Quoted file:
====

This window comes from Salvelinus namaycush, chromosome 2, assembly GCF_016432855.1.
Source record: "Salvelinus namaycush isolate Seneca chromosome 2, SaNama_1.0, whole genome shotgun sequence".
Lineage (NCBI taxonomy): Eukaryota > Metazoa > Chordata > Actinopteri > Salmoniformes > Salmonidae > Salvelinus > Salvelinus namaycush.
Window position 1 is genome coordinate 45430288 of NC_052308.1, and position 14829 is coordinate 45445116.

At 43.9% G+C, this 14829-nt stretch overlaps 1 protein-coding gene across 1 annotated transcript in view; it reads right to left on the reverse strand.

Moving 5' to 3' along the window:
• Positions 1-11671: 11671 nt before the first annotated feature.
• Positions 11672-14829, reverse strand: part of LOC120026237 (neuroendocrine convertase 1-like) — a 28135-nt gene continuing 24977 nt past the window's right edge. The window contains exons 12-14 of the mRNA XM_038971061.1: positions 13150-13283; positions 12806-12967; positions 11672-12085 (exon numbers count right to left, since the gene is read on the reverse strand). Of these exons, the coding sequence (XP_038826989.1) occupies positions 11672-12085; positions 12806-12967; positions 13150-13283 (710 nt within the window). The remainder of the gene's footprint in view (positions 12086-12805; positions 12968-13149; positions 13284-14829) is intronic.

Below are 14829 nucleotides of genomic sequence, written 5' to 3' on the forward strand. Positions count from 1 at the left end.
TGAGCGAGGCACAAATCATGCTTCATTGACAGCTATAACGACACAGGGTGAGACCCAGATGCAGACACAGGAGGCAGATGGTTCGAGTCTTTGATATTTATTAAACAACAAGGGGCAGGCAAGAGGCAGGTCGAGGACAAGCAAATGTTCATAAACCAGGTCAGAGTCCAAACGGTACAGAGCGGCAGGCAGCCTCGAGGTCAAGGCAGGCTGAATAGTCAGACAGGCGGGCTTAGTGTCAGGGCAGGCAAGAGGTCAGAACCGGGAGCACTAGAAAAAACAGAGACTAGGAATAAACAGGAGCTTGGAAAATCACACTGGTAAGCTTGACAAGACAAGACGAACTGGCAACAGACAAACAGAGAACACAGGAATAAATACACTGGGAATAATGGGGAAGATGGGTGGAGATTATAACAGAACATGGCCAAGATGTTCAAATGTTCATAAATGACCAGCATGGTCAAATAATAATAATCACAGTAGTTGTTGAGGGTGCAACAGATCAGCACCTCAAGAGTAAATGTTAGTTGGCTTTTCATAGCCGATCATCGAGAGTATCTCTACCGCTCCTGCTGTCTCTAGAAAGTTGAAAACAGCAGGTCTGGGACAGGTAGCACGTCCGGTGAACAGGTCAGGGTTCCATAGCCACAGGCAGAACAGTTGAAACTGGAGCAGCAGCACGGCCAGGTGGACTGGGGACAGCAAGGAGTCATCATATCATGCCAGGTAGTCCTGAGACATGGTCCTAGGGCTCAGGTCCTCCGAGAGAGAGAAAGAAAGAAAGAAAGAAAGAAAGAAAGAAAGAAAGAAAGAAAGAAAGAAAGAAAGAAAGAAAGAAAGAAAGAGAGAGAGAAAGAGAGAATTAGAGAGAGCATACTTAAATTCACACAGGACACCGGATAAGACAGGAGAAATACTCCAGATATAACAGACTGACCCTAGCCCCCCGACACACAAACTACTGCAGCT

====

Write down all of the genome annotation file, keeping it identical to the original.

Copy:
This window comes from Salvelinus namaycush, chromosome 2, assembly GCF_016432855.1.
Source record: "Salvelinus namaycush isolate Seneca chromosome 2, SaNama_1.0, whole genome shotgun sequence".
Lineage (NCBI taxonomy): Eukaryota > Metazoa > Chordata > Actinopteri > Salmoniformes > Salmonidae > Salvelinus > Salvelinus namaycush.
Window position 1 is genome coordinate 45430288 of NC_052308.1, and position 14829 is coordinate 45445116.

At 43.9% G+C, this 14829-nt stretch overlaps 1 protein-coding gene across 1 annotated transcript in view; it reads right to left on the reverse strand.

Moving 5' to 3' along the window:
• Positions 1-11671: 11671 nt before the first annotated feature.
• Positions 11672-14829, reverse strand: part of LOC120026237 (neuroendocrine convertase 1-like) — a 28135-nt gene continuing 24977 nt past the window's right edge. The window contains exons 12-14 of the mRNA XM_038971061.1: positions 13150-13283; positions 12806-12967; positions 11672-12085 (exon numbers count right to left, since the gene is read on the reverse strand). Of these exons, the coding sequence (XP_038826989.1) occupies positions 11672-12085; positions 12806-12967; positions 13150-13283 (710 nt within the window). The remainder of the gene's footprint in view (positions 12086-12805; positions 12968-13149; positions 13284-14829) is intronic.

Below are 14829 nucleotides of genomic sequence, written 5' to 3' on the forward strand. Positions count from 1 at the left end.
TGAGCGAGGCACAAATCATGCTTCATTGACAGCTATAACGACACAGGGTGAGACCCAGATGCAGACACAGGAGGCAGATGGTTCGAGTCTTTGATATTTATTAAACAACAAGGGGCAGGCAAGAGGCAGGTCGAGGACAAGCAAATGTTCATAAACCAGGTCAGAGTCCAAACGGTACAGAGCGGCAGGCAGCCTCGAGGTCAAGGCAGGCTGAATAGTCAGACAGGCGGGCTTAGTGTCAGGGCAGGCAAGAGGTCAGAACCGGGAGCACTAGAAAAAACAGAGACTAGGAATAAACAGGAGCTTGGAAAATCACACTGGTAAGCTTGACAAGACAAGACGAACTGGCAACAGACAAACAGAGAACACAGGAATAAATACACTGGGAATAATGGGGAAGATGGGTGGAGATTATAACAGAACATGGCCAAGATGTTCAAATGTTCATAAATGACCAGCATGGTCAAATAATAATAATCACAGTAGTTGTTGAGGGTGCAACAGATCAGCACCTCAAGAGTAAATGTTAGTTGGCTTTTCATAGCCGATCATCGAGAGTATCTCTACCGCTCCTGCTGTCTCTAGAAAGTTGAAAACAGCAGGTCTGGGACAGGTAGCACGTCCGGTGAACAGGTCAGGGTTCCATAGCCACAGGCAGAACAGTTGAAACTGGAGCAGCAGCACGGCCAGGTGGACTGGGGACAGCAAGGAGTCATCATATCATGCCAGGTAGTCCTGAGACATGGTCCTAGGGCTCAGGTCCTCCGAGAGAGAGAAAGAAAGAAAGAAAGAAAGAAAGAAAGAAAGAAAGAAAGAAAGAAAGAAAGAAAGAAAGAAAGAAAGAAAGAGAGAGAGAAAGAGAGAATTAGAGAGAGCATACTTAAATTCACACAGGACACCGGATAAGACAGGAGAAATACTCCAGATATAACAGACTGACCCTAGCCCCCCGACACACAAACTACTGCAGCT